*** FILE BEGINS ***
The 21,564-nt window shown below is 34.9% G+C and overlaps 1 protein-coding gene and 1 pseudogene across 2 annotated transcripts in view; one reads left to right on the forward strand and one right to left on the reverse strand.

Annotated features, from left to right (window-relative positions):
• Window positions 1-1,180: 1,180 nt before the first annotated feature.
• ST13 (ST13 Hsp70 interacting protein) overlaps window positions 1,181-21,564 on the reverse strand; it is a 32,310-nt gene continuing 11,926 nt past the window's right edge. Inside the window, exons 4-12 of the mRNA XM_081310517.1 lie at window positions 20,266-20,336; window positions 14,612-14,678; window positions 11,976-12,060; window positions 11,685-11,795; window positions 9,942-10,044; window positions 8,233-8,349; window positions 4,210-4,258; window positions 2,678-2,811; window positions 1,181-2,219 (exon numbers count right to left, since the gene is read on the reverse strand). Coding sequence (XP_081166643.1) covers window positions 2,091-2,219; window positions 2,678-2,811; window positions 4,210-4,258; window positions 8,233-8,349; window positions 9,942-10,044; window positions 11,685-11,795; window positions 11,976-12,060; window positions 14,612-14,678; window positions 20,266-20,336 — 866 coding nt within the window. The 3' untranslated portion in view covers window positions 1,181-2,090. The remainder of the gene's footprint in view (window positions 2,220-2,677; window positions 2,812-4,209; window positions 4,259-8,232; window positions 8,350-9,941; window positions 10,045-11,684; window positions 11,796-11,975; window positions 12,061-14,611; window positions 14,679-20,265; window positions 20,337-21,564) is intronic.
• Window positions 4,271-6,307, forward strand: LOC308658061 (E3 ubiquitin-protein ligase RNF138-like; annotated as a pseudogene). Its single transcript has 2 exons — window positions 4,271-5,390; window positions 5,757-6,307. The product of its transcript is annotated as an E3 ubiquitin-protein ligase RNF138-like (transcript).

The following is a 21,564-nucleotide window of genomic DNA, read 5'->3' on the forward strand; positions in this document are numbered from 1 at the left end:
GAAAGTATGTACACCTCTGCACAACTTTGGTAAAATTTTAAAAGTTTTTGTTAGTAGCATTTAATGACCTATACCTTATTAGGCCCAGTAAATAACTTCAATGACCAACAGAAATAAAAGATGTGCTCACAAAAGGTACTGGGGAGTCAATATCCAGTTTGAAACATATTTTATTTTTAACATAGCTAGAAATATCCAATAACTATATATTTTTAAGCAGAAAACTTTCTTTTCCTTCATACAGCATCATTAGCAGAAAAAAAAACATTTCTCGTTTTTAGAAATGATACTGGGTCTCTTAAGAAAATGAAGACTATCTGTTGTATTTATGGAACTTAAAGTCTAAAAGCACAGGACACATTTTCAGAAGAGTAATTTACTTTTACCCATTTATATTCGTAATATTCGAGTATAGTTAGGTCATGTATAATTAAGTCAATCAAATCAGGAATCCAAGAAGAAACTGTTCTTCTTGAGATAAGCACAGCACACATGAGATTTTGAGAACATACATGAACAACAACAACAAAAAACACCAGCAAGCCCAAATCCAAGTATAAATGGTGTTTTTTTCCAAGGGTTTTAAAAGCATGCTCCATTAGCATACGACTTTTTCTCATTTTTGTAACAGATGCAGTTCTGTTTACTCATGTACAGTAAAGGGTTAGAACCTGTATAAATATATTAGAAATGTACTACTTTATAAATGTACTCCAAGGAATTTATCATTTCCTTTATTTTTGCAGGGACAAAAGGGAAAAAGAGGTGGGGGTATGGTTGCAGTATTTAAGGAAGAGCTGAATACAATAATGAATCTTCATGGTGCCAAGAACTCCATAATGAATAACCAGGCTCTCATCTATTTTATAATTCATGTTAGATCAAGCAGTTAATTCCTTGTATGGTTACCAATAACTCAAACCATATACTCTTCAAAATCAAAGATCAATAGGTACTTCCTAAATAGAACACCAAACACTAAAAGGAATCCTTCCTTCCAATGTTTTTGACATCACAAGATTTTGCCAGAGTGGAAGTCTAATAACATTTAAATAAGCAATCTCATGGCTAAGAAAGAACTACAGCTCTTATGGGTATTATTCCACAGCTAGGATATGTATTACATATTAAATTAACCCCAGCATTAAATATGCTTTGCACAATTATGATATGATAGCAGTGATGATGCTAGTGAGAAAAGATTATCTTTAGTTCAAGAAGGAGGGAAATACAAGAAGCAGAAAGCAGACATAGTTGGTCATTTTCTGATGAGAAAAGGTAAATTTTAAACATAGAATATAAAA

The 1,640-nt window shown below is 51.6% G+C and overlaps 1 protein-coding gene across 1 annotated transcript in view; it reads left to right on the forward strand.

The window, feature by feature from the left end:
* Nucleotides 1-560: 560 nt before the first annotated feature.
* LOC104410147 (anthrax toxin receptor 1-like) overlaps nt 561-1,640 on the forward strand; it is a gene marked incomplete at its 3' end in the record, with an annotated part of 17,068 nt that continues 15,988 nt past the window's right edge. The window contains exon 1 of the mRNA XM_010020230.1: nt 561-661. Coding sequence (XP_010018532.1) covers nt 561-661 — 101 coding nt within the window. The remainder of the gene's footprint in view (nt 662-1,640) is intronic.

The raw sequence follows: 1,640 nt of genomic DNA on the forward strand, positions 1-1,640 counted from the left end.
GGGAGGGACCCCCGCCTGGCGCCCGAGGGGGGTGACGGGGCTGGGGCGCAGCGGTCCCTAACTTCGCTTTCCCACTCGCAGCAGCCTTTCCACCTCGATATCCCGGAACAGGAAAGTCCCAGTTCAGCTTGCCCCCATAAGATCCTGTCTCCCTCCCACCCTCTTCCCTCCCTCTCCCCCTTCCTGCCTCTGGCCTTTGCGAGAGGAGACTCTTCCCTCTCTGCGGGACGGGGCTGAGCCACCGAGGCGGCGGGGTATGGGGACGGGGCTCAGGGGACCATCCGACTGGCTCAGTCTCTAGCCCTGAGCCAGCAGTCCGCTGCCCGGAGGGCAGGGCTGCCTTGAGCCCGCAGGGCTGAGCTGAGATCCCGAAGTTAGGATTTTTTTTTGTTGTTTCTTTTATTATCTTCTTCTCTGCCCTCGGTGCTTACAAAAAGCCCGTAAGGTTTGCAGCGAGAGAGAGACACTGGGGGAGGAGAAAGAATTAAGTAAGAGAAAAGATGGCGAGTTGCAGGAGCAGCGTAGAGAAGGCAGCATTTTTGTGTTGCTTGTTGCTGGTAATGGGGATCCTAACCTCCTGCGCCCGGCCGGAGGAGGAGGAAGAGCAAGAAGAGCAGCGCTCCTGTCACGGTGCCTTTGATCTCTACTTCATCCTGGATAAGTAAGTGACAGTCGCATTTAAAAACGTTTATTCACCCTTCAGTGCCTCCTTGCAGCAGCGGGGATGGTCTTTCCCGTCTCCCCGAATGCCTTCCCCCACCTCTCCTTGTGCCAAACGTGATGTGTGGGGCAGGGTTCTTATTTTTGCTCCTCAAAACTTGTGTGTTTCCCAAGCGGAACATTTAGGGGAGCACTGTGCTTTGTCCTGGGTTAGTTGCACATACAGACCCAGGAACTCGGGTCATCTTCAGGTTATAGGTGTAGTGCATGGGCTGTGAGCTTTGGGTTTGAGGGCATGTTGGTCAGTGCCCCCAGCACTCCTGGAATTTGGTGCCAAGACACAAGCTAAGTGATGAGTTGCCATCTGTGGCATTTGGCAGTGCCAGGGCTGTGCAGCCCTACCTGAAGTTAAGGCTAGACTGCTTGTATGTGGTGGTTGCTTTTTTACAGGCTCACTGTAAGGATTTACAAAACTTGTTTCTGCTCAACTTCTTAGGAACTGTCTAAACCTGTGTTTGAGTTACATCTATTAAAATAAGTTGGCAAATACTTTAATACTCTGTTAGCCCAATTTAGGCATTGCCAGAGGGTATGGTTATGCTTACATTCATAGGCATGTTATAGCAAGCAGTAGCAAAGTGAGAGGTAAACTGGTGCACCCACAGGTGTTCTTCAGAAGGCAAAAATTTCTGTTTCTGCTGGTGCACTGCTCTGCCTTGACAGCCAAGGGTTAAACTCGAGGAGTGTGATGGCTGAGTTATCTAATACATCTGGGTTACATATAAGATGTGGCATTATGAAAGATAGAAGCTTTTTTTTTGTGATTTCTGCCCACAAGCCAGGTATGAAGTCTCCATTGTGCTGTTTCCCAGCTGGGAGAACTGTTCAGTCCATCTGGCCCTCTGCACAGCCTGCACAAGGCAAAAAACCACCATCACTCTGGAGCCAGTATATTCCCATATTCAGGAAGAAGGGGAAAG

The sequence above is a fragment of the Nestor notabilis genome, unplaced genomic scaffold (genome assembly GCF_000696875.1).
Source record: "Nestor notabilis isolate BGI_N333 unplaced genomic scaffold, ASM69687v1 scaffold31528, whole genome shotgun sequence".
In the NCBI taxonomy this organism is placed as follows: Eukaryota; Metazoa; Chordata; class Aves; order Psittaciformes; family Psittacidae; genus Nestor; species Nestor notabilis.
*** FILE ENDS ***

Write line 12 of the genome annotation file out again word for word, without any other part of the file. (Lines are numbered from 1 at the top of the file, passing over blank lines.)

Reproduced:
The raw sequence follows: 1,640 nt of genomic DNA on the forward strand, positions 1-1,640 counted from the left end.